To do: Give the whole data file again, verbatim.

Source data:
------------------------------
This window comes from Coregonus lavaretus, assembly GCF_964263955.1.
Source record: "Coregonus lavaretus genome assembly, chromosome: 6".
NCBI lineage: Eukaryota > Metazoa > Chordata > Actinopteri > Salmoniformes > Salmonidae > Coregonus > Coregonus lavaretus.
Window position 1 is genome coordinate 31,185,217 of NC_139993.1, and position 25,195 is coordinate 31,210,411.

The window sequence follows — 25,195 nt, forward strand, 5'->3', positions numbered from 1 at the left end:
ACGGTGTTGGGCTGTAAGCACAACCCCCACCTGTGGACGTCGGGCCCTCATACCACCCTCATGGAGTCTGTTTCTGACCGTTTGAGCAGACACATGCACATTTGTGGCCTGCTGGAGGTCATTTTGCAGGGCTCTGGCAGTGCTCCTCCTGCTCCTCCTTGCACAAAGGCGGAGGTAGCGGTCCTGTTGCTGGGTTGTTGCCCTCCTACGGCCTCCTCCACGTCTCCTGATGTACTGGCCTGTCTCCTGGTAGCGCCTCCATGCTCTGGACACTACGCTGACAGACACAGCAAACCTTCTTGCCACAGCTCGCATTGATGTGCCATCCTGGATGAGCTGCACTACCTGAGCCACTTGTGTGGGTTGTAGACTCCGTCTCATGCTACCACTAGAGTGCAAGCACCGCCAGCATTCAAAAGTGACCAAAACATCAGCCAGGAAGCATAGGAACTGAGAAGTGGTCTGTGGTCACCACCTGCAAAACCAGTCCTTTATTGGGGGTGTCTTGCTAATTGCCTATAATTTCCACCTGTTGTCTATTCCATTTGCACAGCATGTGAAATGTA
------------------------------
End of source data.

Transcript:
This window comes from Coregonus lavaretus, assembly GCF_964263955.1.
Source record: "Coregonus lavaretus genome assembly, chromosome: 6".
NCBI lineage: Eukaryota > Metazoa > Chordata > Actinopteri > Salmoniformes > Salmonidae > Coregonus > Coregonus lavaretus.
Window position 1 is genome coordinate 31,185,217 of NC_139993.1, and position 25,195 is coordinate 31,210,411.

The window sequence follows — 25,195 nt, forward strand, 5'->3', positions numbered from 1 at the left end:
ACGGTGTTGGGCTGTAAGCACAACCCCCACCTGTGGACGTCGGGCCCTCATACCACCCTCATGGAGTCTGTTTCTGACCGTTTGAGCAGACACATGCACATTTGTGGCCTGCTGGAGGTCATTTTGCAGGGCTCTGGCAGTGCTCCTCCTGCTCCTCCTTGCACAAAGGCGGAGGTAGCGGTCCTGTTGCTGGGTTGTTGCCCTCCTACGGCCTCCTCCACGTCTCCTGATGTACTGGCCTGTCTCCTGGTAGCGCCTCCATGCTCTGGACACTACGCTGACAGACACAGCAAACCTTCTTGCCACAGCTCGCATTGATGTGCCATCCTGGATGAGCTGCACTACCTGAGCCACTTGTGTGGGTTGTAGACTCCGTCTCATGCTACCACTAGAGTGCAAGCACCGCCAGCATTCAAAAGTGACCAAAACATCAGCCAGGAAGCATAGGAACTGAGAAGTGGTCTGTGGTCACCACCTGCAAAACCAGTCCTTTATTGGGGGTGTCTTGCTAATTGCCTATAATTTCCACCTGTTGTCTATTCCATTTGCACAGCATGTGAAATGTA